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According to The Wall Street Journal, Trump’s trade war may actually be part of a much larger issue: protectionism. Protectionism, which protects countries’ domestic industries by implementing extremely high import taxes, has been ongoing for ten years.

Although President Trump and his administration insist that tariffs are a short-term way to dial up the pressure on other countries, it is in fact dampening U.S. and global economic growth. Retaliation from Trump’s tariffs have led to the average tariff applied on imports purchased by the U.S. to be raised to over 4%.

If Trump does implement more tariffs as he has threatened to do, analyses by Deutsche Bank AG and UBS Group AG estimate that the U.S. average tariff would creep up to over 5%.

The trade war has been costly for businesses, consumers, and the economy as a whole. According to UBS, the trade war has resulted in the U.S. economy being 0.75% smaller than it would have been. The world economy is 0.4% smaller than it would have been without the trade war.

Tariffs may not reveal the whole picture, though. First, applied average tariffs calculates tariffs set on goods that are actually bought, so they can rapidly change if importers think the price is too high and decide to buy elsewhere.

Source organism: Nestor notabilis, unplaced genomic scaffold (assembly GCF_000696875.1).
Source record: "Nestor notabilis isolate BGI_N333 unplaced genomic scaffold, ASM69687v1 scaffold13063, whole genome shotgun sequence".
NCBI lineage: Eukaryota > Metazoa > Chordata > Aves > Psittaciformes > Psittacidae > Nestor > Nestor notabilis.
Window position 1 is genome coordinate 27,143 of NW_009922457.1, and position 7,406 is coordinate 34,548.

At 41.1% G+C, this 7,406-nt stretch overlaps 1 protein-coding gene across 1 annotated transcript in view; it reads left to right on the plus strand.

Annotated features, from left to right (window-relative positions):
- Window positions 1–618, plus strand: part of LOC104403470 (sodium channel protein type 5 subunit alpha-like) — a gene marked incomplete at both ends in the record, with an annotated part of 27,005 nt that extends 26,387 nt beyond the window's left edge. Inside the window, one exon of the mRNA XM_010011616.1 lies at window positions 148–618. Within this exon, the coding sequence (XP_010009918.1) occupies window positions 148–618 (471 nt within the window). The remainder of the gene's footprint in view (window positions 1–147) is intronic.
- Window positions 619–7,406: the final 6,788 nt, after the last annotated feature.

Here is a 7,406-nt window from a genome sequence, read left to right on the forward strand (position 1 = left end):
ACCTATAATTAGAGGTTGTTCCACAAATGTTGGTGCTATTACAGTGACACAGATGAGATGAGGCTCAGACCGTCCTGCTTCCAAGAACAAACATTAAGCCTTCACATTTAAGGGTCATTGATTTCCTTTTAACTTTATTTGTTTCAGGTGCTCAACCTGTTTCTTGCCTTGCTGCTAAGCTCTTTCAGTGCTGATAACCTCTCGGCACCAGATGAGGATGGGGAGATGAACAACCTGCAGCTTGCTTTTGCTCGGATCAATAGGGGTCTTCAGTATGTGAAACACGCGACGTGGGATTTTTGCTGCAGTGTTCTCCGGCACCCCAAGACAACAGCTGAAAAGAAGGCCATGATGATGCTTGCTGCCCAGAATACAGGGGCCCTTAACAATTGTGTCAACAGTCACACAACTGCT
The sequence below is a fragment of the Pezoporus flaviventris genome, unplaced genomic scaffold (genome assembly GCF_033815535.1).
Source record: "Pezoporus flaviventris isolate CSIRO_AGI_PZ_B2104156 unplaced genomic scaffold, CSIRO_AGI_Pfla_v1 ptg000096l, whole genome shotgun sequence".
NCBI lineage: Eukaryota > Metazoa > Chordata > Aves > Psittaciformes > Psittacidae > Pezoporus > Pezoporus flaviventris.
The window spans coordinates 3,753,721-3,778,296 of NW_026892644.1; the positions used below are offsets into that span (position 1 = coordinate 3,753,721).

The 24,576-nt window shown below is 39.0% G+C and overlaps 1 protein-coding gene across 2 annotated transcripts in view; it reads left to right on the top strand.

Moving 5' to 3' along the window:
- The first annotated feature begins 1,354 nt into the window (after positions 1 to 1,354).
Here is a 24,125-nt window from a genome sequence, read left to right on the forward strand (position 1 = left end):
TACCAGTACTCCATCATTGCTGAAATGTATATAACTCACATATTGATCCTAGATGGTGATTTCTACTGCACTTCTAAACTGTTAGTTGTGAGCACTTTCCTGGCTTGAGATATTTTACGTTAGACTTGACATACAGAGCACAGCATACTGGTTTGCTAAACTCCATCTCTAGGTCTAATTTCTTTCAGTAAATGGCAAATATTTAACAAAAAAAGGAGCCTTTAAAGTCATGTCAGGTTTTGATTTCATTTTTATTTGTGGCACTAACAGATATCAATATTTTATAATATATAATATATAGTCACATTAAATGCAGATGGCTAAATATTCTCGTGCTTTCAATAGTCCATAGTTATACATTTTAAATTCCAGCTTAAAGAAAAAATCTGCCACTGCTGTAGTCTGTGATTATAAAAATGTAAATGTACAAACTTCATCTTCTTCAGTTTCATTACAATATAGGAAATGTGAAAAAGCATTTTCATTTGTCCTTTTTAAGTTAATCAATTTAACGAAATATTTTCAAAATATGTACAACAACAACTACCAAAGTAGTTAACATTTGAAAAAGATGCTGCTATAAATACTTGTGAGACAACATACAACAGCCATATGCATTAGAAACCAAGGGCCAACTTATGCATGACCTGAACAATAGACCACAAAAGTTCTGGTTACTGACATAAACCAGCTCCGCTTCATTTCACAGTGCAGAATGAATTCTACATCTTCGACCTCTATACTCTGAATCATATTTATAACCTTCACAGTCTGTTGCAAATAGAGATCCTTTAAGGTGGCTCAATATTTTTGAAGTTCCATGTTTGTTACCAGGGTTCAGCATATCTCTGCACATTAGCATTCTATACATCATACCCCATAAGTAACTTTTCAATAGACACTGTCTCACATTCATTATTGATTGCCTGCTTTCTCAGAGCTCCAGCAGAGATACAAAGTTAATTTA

Tariffs also don’t always explain global trade patterns accurately. For example, American cars are relatively unpopular in Europe, not because of EU import duties, but because the cars would not fit as well on the narrow streets in the European countries.

Professor of international trade and economic development at the University of St. Gallen in Switzerland, Simon Evenett, said regulations, tax breaks, and export subsidies distort trade, and have been doing so for many years. Evenett predicts that in 2019, around 73% of global trade will be distorted somehow. 10 years ago, only 35% of trade was distorted. The distortion came as economies attempted to build themselves out of the financial crisis.

“We have a system that has really quite distorted, but it looks open,” Evenett said.

Read the full story here.